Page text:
I think they have a good chance. I'll leave the tracking of indivdiual house races to others, but I want to raise an issue beyond how many seats the Democrats wind up with in November. Within both the Democratic and Republican parties elected officials represent different wings of the party. Republicans have far-right religious conservatives representing an increasing number of state parties, but are primarily centered in the South, neo-cons have their grip on the White House and fiscal conservatives represent the Northeast. Democrats also have their own factions, one of them being Southern Democrats. For the most part much more conservative than the rest of the party; Southern Dems are much more likely to vote with Republicans. Quite a few defections over the past few years have hurt Dems chances at taking back the house. Thank god Zell Miller is retiring, but most recently Rodney Alexander formerly (D-LA) switched sides. Who do you think better represents your interests, Alexander or a member of the Progressive House Caucas? Defeating a moderate Republican like Chris Shays (CT-4) is an important step to making Pelosi House Speaker, but pales in comparison to the likes of Ed Schrock (VA-2) retiring. Rep. Ed Schrock is a two-term Republican congressman from Virginia's Second District. ??The National Journal ties him as the second most conservative person in all of Congress in 2003, behind only Dennis Hastert. Schrock recently retired because of allegations he seeks out gay sex on telephone dating services. It's not likely we can replace many of the far-right Republicans in the House, but we've got a chance to knock out a few here in Illinois. 1. Melissa Bean takes on Phil Crane. Crane is vice chairman of the House Ways and Means Committee and the longest-serving Republican in Congress. 2. Christine Cegelis vs. Henry Hyde. Hyde is one of the stauncest pro-lifers in Congress.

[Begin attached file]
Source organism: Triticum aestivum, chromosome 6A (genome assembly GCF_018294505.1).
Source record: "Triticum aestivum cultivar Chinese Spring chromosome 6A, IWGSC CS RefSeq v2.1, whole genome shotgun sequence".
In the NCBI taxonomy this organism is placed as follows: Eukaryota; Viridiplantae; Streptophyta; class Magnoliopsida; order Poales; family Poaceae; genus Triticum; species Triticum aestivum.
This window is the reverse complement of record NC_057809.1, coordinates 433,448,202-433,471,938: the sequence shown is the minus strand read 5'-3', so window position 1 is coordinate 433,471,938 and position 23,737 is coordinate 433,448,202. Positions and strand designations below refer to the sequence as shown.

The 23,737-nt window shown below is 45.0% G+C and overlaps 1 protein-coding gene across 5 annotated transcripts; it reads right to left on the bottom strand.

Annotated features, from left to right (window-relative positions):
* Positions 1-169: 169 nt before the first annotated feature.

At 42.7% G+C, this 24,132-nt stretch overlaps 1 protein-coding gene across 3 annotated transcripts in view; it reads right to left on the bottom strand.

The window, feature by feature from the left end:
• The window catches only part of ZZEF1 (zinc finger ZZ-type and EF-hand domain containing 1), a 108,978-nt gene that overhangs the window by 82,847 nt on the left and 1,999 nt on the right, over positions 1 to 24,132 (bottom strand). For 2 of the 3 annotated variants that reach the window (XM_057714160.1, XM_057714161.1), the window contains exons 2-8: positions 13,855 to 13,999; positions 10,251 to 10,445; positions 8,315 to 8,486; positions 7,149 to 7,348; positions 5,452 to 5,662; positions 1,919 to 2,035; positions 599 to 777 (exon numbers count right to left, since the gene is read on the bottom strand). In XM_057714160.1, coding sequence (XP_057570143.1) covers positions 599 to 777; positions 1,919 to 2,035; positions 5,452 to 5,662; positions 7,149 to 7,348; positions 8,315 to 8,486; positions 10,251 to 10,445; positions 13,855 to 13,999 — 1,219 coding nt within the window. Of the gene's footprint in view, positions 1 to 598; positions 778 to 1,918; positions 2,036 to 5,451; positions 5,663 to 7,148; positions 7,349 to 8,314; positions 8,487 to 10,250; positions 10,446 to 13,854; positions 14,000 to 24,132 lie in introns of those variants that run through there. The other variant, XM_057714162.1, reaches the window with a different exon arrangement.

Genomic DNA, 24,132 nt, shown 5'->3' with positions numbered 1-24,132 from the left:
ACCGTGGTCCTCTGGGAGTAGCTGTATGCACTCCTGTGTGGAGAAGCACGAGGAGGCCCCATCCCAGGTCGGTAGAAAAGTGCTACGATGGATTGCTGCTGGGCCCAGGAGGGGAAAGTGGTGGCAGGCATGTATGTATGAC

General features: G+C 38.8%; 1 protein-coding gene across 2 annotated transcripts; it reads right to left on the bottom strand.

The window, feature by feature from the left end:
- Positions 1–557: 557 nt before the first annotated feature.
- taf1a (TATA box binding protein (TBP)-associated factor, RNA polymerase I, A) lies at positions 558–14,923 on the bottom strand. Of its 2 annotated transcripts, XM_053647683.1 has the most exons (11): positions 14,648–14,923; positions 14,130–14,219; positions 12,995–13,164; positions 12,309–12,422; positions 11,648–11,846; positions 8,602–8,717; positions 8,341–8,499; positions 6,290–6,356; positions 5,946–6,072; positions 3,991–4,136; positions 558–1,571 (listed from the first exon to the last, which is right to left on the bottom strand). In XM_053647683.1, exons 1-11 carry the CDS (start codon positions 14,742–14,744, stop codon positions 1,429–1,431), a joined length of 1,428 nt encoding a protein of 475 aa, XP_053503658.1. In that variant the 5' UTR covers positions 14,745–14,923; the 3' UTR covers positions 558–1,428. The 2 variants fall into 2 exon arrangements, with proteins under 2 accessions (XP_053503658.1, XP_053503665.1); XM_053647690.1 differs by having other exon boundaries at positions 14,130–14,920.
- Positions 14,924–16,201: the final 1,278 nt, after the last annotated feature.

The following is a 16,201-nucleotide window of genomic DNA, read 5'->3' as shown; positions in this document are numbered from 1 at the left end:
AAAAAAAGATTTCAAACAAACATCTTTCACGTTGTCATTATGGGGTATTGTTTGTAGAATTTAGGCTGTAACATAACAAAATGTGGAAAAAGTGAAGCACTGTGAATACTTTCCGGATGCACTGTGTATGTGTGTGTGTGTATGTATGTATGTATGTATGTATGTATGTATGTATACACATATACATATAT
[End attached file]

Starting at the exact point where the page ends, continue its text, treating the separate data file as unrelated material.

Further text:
Aaron Sarver is an independent audio producer and writer based in Chicago. His work has appeared in In These Times, The Chicago Reader, Alternet.org, and on Free Speech Radio News. For nearly three years he produced and co-hosted the radio program, Fire on the Prairie, which featured interviews with progressive writers and activists, and is archived at fireontheprairie.com.